Homemade Ricotta

I MADE CHEESE. Who knew that the act of separating curds from whey could elicit such a flurry of emotions: joy, pride, satisfaction....disbelief. Although I have been reading for some time about the simplicity of ricotta making, I hadn't gotten around to trying it because I don't keep milk in the house. Dan and I do the soy and almond milk thing. But after buying ricotta for a recipe recently, I realized that it's quite senseless to go out and buy ricotta when I want it, and not milk to make the ricotta that I want. So I bought the ricotta, and I picked up the milk, too. To give it a whirl. And....success! Now here's the thing. This really isn't all that much to be proud of. I mean a mouse could do it. Well, okay...a very tall mouse with opposable thumbs and access to some cheesecloth, whole milk, a lemon and a heat source. 

It's really that easy. After reading several recipes from my favorite food sites, I decided on going the simple lemon route. There are basically two ways to make ricotta - heating whole milk with lemon juice, and heating heating whole milk with buttermilk. After the milk curdles, you turn off the heat and watch the show. (Applause!)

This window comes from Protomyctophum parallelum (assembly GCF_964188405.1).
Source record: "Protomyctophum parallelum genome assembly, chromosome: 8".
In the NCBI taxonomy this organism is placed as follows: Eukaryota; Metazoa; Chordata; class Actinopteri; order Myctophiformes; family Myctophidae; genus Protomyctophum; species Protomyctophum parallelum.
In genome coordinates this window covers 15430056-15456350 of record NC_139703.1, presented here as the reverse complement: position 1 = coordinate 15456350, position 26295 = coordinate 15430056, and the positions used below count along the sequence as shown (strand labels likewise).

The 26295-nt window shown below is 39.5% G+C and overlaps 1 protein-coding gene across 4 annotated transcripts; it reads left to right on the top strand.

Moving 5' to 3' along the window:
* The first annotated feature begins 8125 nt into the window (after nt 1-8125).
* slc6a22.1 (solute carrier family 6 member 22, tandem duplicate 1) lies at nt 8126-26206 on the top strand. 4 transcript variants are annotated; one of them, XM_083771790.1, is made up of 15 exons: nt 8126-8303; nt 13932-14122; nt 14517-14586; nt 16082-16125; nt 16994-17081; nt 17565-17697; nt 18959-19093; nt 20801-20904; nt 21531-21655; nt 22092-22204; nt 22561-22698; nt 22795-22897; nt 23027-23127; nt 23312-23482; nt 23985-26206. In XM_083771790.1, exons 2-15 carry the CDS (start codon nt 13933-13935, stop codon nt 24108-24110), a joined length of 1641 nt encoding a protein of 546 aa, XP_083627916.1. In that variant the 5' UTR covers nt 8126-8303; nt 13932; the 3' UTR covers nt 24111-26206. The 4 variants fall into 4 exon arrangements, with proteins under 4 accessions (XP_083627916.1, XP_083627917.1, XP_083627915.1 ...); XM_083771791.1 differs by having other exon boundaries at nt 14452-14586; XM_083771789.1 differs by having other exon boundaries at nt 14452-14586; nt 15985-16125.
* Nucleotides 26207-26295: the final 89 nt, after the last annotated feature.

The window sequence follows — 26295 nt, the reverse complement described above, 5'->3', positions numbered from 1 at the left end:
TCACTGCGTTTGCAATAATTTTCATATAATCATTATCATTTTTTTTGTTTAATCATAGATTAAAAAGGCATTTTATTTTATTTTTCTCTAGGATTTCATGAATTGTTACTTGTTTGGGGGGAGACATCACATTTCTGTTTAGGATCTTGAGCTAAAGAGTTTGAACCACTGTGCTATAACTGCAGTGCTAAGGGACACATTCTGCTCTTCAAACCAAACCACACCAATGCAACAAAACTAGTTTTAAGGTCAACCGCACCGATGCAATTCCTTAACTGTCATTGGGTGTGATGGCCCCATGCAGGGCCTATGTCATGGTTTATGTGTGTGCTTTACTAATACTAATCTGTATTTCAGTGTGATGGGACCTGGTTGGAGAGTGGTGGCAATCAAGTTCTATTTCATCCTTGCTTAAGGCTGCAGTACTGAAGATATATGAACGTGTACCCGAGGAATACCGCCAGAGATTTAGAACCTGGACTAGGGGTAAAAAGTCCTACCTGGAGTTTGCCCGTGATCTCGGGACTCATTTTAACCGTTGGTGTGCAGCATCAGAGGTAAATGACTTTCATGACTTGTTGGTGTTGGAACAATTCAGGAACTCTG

2 quarts whole milk
                    1 teaspoon salt
                    3 tbsp. lemon juice

Line a wide mesh colander with some cheesecloth folded into at least four layers and place it in the sink.

Bring the milk and salt to a simmer over high heat in a medium heavy saucepan. Stir a few times while the milk is heating to keep it from scorching. Once the milk simmers, add the lemon juice. The mixture will curdle immediately. Turn off the heat, and let sit for several minutes. You will see that the curds will have separated from the whey, forming a thick layer over the top of the liquid. Then pour into the strainer. The whey will quickly run through. Let cool for a bit, then form the cheesecloth into a ball and hang from the kitchen faucet. You might really want to squeeze it. Don't. Let it drain for about an hour, then refrigerate. The ricotta will keep in the fridge for several days and can also be frozen. 


Makes about a cup and a half.


  1. That is a great picture on the wood - where did you take it? My mouth is watering!

  2. Thanks so much. I took it on my back porch!

  3. The homemade Ricotta was a big hit at the house. Very fresh, a slight hint of lemon, and perfect as a topper for our veggie pasta.